Child Safety continues to support highly complex families

Published Thursday, 07 November, 2019 at 03:46 PM

Minister for Child Safety, Youth and Women and Minister for the Prevention of Domestic and Family Violence
The Honourable Di Farmer

Enquiries and demand for Queensland’s child safety services continue to rise, with drug and alcohol problems, mental health, and domestic violence affecting families throughout the state.

Child Safety Minister Di Farmer said the latest yearly data revealed child safety services were working with more families and children at risk of complex and multiple concerns, often requiring more intensive and longer term support and assistance.

“The Queensland Government will invest $1.3 billion in 2019-2020 to prevent and respond to child abuse and neglect, and continue our reform of the family support and child protection system with a focus on early intervention,” Ms Farmer said.

“Along with additional frontline staff, we are funding more services and initiatives to respond to families sooner, helping them to break the cycle and keep children safe.

“Since January 2015, Family and Child Connect (FaCC) services have now received more than 100,000 enquiries, including 33,600 in the last year alone, with 20 per cent of these enquiries coming from parents themselves.”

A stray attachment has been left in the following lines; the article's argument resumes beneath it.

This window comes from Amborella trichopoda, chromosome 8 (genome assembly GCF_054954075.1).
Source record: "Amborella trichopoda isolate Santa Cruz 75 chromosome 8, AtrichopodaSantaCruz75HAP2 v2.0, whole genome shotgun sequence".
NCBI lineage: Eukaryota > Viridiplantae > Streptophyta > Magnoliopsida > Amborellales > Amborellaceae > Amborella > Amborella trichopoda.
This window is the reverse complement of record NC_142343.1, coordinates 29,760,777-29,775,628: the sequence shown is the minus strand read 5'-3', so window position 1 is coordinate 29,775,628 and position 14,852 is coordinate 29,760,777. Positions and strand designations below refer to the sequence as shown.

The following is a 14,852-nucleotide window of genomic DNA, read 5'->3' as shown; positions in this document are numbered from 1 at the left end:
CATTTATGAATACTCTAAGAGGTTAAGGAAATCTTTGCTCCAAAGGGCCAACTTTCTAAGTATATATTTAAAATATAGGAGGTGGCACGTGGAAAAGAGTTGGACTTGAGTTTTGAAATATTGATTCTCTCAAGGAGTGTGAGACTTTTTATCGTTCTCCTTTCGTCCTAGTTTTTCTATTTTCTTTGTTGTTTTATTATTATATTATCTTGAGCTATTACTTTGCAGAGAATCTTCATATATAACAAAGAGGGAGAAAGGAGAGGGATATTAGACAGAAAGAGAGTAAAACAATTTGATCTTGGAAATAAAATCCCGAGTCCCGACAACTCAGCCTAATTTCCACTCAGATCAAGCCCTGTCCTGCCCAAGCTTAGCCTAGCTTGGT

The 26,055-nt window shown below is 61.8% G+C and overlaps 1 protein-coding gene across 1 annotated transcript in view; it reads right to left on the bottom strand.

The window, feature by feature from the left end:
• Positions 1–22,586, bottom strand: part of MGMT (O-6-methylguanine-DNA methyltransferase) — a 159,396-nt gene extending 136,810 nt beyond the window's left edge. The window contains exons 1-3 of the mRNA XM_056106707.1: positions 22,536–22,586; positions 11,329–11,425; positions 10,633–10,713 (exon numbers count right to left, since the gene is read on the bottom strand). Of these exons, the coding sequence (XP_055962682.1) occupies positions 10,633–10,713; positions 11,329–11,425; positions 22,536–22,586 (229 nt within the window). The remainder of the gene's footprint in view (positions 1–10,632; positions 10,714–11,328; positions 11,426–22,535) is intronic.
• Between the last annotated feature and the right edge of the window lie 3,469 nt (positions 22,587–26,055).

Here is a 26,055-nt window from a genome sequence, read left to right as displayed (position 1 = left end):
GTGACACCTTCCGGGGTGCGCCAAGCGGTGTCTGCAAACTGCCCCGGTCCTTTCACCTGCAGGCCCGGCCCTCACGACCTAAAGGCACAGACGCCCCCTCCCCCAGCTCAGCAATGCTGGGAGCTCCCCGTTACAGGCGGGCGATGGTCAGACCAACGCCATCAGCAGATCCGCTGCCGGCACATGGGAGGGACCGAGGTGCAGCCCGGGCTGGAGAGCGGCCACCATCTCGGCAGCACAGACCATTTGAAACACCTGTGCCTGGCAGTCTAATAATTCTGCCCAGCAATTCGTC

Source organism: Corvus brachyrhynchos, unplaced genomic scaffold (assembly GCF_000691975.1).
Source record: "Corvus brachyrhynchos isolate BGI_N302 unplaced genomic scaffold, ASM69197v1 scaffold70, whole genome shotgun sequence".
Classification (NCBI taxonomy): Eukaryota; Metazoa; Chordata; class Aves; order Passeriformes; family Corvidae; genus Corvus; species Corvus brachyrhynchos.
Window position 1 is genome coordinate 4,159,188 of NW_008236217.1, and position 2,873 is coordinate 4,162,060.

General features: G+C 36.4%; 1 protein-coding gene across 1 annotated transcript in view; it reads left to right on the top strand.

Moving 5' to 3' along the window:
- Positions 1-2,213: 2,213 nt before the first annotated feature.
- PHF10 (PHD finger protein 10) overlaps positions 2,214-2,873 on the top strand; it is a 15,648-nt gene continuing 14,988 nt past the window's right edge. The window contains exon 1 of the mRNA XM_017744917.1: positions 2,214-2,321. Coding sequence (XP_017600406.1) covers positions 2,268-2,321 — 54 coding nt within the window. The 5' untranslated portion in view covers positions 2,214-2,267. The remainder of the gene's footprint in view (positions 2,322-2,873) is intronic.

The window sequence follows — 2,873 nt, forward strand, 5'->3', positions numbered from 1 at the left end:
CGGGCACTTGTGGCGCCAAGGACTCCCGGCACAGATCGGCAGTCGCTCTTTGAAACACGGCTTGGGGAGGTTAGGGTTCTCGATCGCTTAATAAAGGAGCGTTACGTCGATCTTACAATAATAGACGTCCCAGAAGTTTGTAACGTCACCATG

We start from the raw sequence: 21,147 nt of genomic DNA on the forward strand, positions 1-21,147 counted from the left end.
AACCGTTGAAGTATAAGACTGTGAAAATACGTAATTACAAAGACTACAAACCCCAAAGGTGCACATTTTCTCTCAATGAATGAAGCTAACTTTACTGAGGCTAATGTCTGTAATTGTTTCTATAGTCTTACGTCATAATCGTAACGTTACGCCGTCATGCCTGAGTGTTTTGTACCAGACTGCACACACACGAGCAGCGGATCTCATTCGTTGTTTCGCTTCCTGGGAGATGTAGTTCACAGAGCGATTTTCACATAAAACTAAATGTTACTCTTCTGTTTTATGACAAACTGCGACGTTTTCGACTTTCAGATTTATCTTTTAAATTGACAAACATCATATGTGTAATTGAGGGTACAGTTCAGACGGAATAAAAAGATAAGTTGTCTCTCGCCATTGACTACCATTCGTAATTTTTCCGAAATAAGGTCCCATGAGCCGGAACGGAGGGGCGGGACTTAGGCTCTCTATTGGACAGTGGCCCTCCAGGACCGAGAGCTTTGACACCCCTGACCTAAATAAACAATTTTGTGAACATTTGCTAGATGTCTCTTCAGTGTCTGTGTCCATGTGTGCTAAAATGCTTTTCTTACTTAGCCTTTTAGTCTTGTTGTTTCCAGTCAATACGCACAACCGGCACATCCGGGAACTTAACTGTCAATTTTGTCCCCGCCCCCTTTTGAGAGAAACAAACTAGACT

There are now 17 FaCC services around the state, providing a caring and compassionate entry point for information and support for vulnerable families before they become involved in the child protection system.

In 2018-19, child safety staff commenced 23,133 investigations, up six per cent compared to the year before.

“This includes 4,008 notifications with a 24 hour priority, an increase of 10 per cent, with 92.5 per cent of these commenced within that timeframe,” Ms Farmer said.

“The number of Queensland children coming into care has stablished as we reach the halfway mark of the government’s 10 year Supporting Families Changing Futures reform program, meaning the early intervention work we are doing is making a difference.”

Ms Farmer said the government’s commitment to more frontline staff was helping to keep Child Safety Officer caseloads at under 18 cases for the seventh quarter in a row.

The latest data reveals that methamphetamine use – particularly Ice – remains the number one factor impacting child safety in Queensland, with the drug being linked to 38 per cent of children in need of protection by Child Safety.

“For these children, we know that the vast majority of them – nearly 80 per cent – came from families where parents had only recently begun using ice, and sadly more than half the children impacted by parental ice use were under the age of five,” Ms Farmer said.

“We are resolute in our efforts to fight the use of ice which continues to ravage so many families and communities all around the state.

“A silver lining to these latest child safety figures is the more than 10 per cent increase in the number of Queenslanders stepping up to become foster and kinship carers for the first time.

“Overall the number of carers is also up, with 5,345 carers in 2018-19 helping to care for and protect Queensland children when their home is no longer the safe place it should be.”

For more information on how to become a foster carer, call the Foster Care Recruitment Line on 1300 550 877 or contact one of Queensland’s many foster care support agencies direct.


Media contact: Cat Milton 0447 117 132